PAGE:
My first job of the day was usually to make the doughnuts. Mom didn’t trust me with the mix, so she prepared it herself. She poured it into the conical dispenser that hung suspended over the gurgling grease pit. I glided the dispenser over the sizzling pool, pressing the lever that dropped doughnuts one by one. The smell of fresh, hot doughnuts was at first inviting but eventually disgusting as the greasy fragrance permeated my clothes and hair. I swirled blistering hot doughnuts in pans of chocolate and vanilla glaze, then dropped them into huge tubs of brightly colored jimmies or fluffy coconut before settling them onto large silver trays like those from the bakery. I handled so many scorching hot doughnuts by the time I was fourteen, I swore my fingerprints had been permanently removed.

Mom might’ve been good at talking to me about my problems and the reasons I didn’t want to go to school, but I wasn’t listening. If we talked at all, it was usually a blazing verbal battle that got nowhere fast and ended abruptly with a slap across my face for some impertinent remark.

Ultimately, she gave up talking and just worked. And I worked alongside her. I learned to clean and prepare huge shrimp and make an attractive sandwich loaf layered with crabmeat or tuna and iced like a wedding cake with cream cheese and savory decorations of olives and chives. I stood for hours carefully cutting canapés from loaves of bread and learning to decorate them neatly. I noticed her attention to detail and the way she smiled and her posture straightened when customers praised her lovely presentations and the delicious flavors of her food. I listened to her conversations with the deliverymen. She knew everyone’s name and all their stories. They looked forward to seeing her and sharing their lives with her. I saw how everyone respected and admired her. And I was proud she was my mother.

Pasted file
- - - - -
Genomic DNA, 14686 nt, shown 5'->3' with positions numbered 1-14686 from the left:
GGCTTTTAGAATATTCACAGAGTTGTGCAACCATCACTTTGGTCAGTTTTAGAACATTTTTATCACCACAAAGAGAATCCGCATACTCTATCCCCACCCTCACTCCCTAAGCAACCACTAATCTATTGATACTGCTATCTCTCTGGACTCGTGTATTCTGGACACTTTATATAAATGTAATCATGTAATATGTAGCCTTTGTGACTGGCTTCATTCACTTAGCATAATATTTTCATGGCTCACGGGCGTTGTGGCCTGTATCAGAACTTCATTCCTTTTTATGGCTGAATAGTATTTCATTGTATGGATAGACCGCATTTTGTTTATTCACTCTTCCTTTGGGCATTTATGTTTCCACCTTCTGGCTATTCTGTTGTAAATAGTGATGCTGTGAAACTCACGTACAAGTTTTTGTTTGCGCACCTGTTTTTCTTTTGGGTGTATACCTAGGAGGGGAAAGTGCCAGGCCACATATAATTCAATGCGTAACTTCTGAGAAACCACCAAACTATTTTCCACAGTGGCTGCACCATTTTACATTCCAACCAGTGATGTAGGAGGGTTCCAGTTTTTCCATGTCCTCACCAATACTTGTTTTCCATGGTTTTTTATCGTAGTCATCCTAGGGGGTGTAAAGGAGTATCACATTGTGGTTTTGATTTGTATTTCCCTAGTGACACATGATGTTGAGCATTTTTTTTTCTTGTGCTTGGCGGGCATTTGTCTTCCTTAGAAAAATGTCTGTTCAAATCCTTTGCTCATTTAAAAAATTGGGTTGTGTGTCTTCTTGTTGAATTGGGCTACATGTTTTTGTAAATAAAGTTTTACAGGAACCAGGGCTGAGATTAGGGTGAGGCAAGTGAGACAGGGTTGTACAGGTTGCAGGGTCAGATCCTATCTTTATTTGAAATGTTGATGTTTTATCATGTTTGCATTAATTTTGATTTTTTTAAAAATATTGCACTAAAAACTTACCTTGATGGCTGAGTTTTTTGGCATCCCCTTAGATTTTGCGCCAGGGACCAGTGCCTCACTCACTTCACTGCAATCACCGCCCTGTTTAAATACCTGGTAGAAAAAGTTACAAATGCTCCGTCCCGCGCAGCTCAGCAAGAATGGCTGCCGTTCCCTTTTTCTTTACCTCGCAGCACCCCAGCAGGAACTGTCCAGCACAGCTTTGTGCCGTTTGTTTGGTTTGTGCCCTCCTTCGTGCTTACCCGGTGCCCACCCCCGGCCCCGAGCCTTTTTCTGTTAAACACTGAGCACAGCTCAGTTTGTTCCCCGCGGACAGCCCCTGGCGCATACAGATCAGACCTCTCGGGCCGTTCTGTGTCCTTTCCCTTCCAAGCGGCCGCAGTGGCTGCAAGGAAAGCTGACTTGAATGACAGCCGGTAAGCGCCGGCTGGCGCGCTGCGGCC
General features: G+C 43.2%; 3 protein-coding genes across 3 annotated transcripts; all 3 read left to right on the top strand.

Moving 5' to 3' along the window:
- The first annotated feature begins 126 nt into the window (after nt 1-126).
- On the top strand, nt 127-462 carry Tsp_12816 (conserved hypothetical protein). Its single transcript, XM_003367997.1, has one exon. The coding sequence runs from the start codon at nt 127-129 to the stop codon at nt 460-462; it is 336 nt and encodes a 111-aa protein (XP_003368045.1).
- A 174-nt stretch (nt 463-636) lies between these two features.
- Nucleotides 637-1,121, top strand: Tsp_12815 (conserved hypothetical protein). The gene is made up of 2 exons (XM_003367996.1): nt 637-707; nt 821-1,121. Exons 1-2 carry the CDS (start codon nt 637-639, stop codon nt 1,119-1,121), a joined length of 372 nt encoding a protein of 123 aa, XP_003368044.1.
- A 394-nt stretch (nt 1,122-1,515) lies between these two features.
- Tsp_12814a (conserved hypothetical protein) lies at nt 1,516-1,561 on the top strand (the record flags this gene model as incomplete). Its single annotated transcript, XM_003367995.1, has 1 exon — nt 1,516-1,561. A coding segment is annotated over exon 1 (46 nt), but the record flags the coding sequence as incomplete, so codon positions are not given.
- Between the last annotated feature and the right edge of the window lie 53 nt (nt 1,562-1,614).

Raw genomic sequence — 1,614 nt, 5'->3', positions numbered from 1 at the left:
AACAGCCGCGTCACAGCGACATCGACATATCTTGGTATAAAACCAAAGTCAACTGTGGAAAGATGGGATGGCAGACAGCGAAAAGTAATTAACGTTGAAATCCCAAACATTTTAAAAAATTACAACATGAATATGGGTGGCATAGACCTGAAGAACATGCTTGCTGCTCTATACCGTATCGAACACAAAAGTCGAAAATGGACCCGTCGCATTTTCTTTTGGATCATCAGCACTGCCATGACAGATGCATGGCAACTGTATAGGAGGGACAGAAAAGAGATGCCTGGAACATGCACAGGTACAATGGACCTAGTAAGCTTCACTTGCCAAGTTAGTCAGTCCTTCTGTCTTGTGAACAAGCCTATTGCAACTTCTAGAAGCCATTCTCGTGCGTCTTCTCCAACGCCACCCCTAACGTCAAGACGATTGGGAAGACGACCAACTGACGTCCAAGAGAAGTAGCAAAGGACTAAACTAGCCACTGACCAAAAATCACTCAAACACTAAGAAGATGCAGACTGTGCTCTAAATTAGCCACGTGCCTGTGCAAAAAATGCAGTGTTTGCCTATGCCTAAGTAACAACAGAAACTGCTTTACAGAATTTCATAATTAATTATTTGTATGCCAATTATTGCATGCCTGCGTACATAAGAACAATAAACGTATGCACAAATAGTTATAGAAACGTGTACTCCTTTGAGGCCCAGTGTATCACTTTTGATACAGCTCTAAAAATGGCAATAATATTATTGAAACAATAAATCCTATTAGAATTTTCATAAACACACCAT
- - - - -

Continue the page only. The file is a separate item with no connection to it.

I scrubbed floors with a heavy rag mop and wiped down the equipment. I washed piles of pots and pans, and kitchen utensils. There was no electric dishwasher, only me. My back ached from standing over the old porcelain sink but I soon realized that if I hadn’t been washing dishes, the person doing all the washing up would’ve been my mother. That was why she was always late for dinner or not home in time to eat at all.

In time, I understood her tenacity and determination to fulfill this dream. I loved how she brightened when we met the deadlines that constantly loomed over her, both from a production standpoint and a financial one. And I learned what price a dream can extract when, at the end of the day, she collapsed into bed knowing the routine would begin again within a few hours. But I saw how much she valued her dream and believed it worth that price.

Before I finished high school, I understood overhead costs and marketing, scheduling and payroll. But more importantly, I learned about faith and determination, hard work, responsibility and most of all, about caring. Mom and I never really had any of the conventional mother/daughter conversations you read about. But wordlessly, over pies and cakes, canapés and sandwich loaves, she explained everything I would need to know.

~Barbara Ann Burris